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In a powerful speech on the final night of the Republican National Convention, presidential nominee Donald Trump presented a dark view of American society, identifying two culprits for its supposed downfall: undocumented immigrants and unfair trade deals.
Those who thought Trump would use the convention to tone down his rhetoric to attract the Hispanic vote, and other minorities, were disappointed.
Instead, he stuck to an aggressive message on immigration, reiterating that he will build a wall on the border, railing against sanctuary cities and presenting undocumented immigrants as responsible for increased crime in some cities.
"Nearly 180,000 illegal immigrants with criminal records, ordered deported from our country, are tonight roaming free to threaten peaceful citizens," he said.
"We are going to be considerate and compassionate to everyone," he said. "But my greatest compassion will be for our own struggling citizens. My plan is the exact opposite of the radical and dangerous immigration policy of Hillary Clinton. Americans want relief from uncontrolled immigration. "
His speech appeared to fire up delegates, and while his attack on free trade resonates with many voters - Republican and Democrat - some analysts questioned whether his hostile rhetoric towards immigrants would go down well nationally, especially among undecided voters.
Delegates gave Trump a standing ovation, and yelled several times "Build the wall! Build the wall!"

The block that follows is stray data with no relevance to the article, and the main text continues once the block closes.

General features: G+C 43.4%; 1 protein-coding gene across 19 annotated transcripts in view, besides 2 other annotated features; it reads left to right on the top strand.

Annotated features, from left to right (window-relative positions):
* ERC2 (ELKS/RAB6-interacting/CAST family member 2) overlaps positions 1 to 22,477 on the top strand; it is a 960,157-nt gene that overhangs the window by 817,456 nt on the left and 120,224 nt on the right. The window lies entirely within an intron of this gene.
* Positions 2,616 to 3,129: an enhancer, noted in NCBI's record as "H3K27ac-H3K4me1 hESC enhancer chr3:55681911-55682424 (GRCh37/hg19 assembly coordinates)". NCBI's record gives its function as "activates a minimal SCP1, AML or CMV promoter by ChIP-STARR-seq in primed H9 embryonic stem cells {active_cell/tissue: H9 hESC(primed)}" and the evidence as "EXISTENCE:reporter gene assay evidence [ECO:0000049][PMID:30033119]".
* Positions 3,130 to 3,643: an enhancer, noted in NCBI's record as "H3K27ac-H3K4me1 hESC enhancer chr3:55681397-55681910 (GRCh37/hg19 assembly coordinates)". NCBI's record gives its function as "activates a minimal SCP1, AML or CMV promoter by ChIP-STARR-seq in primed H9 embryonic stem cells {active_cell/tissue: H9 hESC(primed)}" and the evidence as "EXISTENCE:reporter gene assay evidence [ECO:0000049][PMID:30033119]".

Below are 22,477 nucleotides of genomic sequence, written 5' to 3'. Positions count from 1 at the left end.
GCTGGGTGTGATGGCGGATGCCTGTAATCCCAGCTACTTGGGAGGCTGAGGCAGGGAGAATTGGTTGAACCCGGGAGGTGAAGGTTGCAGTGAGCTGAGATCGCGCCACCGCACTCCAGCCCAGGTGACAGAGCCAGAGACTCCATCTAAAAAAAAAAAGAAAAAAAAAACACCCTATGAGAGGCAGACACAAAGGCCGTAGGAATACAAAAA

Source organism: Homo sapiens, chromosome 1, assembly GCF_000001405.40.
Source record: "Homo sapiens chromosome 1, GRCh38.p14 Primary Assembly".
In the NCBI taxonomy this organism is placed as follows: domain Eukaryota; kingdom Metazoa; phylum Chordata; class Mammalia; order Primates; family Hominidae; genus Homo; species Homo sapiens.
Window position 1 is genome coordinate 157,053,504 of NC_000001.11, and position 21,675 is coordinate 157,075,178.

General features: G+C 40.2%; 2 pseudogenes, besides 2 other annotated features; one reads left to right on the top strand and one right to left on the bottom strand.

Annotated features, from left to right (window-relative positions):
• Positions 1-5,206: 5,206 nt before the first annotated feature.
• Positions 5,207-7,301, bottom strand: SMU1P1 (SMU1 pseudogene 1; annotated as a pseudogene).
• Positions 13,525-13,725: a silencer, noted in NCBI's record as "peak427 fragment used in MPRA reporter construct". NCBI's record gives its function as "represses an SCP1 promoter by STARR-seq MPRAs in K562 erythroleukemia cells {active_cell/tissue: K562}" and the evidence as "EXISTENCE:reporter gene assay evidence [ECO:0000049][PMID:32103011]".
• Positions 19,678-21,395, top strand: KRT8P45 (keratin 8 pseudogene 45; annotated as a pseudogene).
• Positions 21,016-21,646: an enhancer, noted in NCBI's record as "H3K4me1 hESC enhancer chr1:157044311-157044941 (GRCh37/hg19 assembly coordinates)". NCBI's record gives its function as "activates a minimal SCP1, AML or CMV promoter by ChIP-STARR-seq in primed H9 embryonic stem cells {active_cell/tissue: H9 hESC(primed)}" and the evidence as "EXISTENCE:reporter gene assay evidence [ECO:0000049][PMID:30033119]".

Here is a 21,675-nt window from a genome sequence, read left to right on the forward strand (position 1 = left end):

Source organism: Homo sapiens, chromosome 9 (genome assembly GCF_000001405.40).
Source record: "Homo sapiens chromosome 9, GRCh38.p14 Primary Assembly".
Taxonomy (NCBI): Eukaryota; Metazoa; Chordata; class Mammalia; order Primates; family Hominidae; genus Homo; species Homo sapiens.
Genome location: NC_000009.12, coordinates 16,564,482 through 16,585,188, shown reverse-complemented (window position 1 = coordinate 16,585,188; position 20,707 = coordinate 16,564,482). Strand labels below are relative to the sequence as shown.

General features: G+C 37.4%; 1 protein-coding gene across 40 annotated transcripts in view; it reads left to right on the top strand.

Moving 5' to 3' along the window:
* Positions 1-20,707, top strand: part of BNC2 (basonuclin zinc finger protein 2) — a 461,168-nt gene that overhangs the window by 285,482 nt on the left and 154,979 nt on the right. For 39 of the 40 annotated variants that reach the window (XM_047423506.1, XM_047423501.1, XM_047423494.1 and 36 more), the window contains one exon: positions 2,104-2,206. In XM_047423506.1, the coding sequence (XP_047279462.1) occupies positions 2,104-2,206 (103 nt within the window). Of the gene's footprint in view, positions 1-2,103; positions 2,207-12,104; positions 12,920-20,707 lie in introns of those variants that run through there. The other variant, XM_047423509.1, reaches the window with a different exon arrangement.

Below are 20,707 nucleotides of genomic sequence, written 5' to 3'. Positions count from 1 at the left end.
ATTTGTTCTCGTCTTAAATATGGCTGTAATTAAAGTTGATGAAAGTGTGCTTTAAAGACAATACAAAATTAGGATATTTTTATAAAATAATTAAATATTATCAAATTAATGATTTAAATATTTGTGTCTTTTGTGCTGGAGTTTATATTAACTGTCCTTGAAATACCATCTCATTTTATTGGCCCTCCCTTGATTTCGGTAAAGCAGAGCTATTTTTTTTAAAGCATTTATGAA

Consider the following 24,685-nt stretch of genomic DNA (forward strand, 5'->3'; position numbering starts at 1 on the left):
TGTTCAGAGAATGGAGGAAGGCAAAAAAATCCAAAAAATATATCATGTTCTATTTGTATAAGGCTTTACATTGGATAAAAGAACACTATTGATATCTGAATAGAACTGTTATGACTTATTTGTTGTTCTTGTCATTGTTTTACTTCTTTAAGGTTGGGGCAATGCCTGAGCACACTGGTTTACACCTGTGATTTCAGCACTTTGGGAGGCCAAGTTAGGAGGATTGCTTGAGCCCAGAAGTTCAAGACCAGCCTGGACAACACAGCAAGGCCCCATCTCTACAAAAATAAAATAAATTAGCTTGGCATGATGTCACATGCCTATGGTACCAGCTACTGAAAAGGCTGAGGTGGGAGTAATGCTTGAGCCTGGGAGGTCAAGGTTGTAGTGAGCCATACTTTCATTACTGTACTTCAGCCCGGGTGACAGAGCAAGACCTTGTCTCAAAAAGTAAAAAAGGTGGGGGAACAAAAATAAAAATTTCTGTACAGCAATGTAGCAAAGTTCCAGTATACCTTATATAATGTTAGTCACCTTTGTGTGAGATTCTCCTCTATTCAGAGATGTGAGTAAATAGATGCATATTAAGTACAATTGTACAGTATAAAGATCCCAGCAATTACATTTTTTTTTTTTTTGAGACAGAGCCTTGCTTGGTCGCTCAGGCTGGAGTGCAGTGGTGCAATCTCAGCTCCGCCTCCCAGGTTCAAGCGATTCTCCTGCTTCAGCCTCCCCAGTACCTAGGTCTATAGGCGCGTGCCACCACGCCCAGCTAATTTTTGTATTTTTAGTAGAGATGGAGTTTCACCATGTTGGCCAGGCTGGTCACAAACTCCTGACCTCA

Among those celebrating Trump’s speech was white supremacist David Duke. “Great Trump Speech, America First! Stop Wars! Defeat the Corrupt elites! Protect our Borders!, Fair Trade! Couldn't have said it better!,” he tweeted.
But immigration advocates as well as some Republicans reacted in horror.
“Many have worked for years to make GOP a more inclusive & representative party. Sad to see us go so far backwards,” Republican commentator Ana Navarro tweeted on Friday.
When a commentator suggested she has found Trump’s speech “chilling,” Navarro responded: “I did not find Trump's speech 'chilling.' I found it horrifying.”
Speaking live on CNN on Thursday night after the speech she also described it as “disgusting.”
“I've never heard so much hatred in 1 Convention,” tweeted Univision anchor Jorge Ramos, who noted that only 133 of 2,472 delegates at the convention were Latinos (5%) and only three Hispanics were invited to speak.
Navarro and others were especially shocked when the convention organizers invited controversial Arizona sheriff Joe Arpaio to speak on the final day, in front of an image of the border fence.
"My most important mission is to elect Donald Trump," said Arpaio, who has been a lightning rod for scandal since his election in 1993, largely due to his controversial efforts to use police to enforce immigration laws.
“We are more concerned with the rights of illegal immigrants than the citizens of our own country," he said.
Arpaio has been accused of racial profiling, and abuse of power, but he has won fans among conservatives for his toughness in enforcing border laws.
“We have terrorists coming over our border, infiltrating our communities and causing massive destruction and mayhem,” he said.
Trump linked his attack on undocumented immigrants to the impact of bad trade deals on long-suffering American workers. He presented himself as the savior of a white working class forgotten by elites running the Democratic Party. "These families have no special interests to represent them. There are no demonstrators to protest on their behalf. My opponent will never meet with them, or share in their pain," he said.